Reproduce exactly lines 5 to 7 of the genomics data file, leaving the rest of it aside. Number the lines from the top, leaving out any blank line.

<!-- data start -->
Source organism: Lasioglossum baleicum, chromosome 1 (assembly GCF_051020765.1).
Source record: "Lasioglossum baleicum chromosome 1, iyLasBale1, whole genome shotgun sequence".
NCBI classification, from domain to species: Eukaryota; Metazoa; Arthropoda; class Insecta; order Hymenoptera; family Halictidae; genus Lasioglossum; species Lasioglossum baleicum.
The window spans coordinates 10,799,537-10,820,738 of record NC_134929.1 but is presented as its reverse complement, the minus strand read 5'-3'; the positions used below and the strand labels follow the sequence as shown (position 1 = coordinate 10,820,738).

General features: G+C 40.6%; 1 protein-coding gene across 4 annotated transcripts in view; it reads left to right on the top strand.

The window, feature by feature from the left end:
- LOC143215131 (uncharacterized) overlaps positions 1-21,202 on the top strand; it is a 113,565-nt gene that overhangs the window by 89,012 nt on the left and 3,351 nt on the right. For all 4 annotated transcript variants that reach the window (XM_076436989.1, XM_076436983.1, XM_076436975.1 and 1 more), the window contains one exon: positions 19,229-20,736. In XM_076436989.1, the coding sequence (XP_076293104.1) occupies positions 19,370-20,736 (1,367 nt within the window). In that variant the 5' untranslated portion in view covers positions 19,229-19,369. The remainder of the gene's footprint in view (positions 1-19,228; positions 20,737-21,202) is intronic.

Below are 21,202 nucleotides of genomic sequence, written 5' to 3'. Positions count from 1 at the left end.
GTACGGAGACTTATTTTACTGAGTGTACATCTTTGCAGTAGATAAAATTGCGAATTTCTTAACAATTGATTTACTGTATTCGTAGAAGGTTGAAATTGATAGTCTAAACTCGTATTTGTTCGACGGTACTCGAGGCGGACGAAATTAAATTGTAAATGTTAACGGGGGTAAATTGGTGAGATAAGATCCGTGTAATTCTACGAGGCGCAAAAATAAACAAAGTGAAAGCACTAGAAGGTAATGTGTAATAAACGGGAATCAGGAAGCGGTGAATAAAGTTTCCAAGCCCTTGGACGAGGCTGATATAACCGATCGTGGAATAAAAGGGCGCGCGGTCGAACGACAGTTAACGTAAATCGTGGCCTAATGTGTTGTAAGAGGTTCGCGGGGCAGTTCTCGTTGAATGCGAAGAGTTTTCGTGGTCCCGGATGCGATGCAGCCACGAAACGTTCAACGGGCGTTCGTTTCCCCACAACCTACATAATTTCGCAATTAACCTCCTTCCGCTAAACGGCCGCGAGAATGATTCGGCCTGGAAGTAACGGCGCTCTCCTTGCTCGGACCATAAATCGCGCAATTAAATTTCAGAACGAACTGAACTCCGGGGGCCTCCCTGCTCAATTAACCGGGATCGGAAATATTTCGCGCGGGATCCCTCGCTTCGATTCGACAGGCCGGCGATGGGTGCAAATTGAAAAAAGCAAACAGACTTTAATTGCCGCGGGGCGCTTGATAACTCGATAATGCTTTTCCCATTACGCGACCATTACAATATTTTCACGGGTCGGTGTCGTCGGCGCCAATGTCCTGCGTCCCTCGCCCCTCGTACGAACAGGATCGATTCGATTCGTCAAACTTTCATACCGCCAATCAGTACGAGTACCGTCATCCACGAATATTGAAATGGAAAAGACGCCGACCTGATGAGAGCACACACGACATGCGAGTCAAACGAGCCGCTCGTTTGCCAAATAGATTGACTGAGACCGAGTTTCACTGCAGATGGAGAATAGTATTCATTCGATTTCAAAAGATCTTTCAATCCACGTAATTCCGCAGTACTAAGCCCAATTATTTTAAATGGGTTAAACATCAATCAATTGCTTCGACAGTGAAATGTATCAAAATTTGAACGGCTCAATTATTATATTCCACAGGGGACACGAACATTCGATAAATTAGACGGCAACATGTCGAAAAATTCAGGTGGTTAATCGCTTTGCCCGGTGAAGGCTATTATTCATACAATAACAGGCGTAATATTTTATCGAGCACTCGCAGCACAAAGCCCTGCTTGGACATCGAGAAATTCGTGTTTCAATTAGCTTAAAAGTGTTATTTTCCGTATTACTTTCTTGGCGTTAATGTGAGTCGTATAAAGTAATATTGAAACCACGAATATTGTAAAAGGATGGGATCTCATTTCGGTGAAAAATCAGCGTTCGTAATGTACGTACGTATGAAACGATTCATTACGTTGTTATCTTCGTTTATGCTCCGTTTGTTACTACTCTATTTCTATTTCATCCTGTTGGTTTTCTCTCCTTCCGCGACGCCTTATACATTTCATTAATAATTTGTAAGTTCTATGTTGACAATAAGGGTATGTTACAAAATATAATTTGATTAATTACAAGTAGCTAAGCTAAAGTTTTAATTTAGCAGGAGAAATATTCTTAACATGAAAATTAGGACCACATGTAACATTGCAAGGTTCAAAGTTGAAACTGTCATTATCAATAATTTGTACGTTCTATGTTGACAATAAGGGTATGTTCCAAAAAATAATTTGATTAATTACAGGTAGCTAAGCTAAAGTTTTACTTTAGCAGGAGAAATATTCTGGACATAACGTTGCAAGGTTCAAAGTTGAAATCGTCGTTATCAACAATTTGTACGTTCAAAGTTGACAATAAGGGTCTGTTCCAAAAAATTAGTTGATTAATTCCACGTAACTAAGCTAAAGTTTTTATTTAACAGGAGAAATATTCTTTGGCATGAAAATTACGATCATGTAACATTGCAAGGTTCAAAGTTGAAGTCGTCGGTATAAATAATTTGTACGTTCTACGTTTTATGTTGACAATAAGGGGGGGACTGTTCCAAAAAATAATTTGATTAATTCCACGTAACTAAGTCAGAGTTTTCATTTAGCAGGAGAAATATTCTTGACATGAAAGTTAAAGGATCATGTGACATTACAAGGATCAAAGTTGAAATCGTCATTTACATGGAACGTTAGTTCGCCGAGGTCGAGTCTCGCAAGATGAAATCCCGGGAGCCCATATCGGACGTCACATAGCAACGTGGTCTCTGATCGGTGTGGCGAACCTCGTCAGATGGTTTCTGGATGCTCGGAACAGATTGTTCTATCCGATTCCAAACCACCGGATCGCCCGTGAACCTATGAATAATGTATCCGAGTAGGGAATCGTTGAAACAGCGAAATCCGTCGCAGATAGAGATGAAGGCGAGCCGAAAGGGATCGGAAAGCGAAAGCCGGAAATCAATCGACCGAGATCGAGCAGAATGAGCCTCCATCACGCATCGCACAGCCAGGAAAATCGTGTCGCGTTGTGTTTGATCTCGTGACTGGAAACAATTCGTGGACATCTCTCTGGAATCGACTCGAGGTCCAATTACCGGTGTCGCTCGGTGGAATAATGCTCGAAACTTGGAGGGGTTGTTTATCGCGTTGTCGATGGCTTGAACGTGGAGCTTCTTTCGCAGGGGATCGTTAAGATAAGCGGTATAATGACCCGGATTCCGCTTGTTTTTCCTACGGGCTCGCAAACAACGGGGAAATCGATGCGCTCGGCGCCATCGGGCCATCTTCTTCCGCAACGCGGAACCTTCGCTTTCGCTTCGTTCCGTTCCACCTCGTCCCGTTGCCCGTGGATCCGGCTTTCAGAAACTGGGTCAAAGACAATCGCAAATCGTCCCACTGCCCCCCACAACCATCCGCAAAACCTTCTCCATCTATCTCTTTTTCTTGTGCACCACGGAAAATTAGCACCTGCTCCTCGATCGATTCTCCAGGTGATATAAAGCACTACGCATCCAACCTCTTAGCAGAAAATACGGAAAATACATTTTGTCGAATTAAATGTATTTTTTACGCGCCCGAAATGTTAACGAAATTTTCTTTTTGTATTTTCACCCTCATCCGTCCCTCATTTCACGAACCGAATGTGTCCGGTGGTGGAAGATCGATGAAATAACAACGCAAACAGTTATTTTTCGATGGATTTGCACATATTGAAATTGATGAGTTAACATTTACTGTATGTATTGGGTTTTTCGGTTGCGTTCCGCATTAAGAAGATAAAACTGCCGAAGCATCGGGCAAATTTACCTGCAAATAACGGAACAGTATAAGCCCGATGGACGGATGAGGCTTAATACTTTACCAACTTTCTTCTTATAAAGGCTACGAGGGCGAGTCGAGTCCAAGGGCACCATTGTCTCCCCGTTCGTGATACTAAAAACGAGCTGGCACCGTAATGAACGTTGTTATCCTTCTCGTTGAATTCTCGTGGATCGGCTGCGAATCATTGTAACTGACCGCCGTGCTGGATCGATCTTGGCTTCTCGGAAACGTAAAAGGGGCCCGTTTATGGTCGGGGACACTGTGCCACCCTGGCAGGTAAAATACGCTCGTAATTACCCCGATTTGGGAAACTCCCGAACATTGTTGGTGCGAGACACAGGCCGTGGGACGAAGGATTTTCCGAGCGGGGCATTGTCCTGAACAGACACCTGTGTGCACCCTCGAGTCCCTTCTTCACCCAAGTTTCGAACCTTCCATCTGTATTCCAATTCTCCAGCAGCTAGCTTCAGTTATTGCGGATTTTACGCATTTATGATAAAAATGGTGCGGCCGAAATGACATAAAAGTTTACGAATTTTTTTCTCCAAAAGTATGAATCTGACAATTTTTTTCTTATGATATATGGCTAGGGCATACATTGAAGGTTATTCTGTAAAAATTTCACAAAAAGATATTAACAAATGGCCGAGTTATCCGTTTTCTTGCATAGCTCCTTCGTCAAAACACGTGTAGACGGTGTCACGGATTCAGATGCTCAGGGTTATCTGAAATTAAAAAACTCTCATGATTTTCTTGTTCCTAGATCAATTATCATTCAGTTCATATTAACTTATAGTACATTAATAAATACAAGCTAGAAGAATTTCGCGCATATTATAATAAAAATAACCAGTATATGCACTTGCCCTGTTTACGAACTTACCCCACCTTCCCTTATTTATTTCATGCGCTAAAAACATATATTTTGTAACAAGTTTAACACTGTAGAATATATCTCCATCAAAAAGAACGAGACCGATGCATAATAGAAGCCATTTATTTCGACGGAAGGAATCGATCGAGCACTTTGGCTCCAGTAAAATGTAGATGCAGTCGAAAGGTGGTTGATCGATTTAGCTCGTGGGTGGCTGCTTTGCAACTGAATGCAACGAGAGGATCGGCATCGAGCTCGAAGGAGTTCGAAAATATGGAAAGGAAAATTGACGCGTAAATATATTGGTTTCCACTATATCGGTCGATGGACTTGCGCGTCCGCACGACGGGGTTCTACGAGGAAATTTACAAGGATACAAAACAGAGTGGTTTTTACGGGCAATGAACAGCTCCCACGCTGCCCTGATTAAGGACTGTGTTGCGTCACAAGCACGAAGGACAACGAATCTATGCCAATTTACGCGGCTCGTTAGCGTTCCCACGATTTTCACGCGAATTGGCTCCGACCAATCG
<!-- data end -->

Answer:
General features: G+C 40.6%; 1 protein-coding gene across 4 annotated transcripts in view; it reads left to right on the top strand.

The window, feature by feature from the left end:
- LOC143215131 (uncharacterized) overlaps positions 1-21,202 on the top strand; it is a 113,565-nt gene that overhangs the window by 89,012 nt on the left and 3,351 nt on the right. For all 4 annotated transcript variants that reach the window (XM_076436989.1, XM_076436983.1, XM_076436975.1 and 1 more), the window contains one exon: positions 19,229-20,736. In XM_076436989.1, the coding sequence (XP_076293104.1) occupies positions 19,370-20,736 (1,367 nt within the window). In that variant the 5' untranslated portion in view covers positions 19,229-19,369. The remainder of the gene's footprint in view (positions 1-19,228; positions 20,737-21,202) is intronic.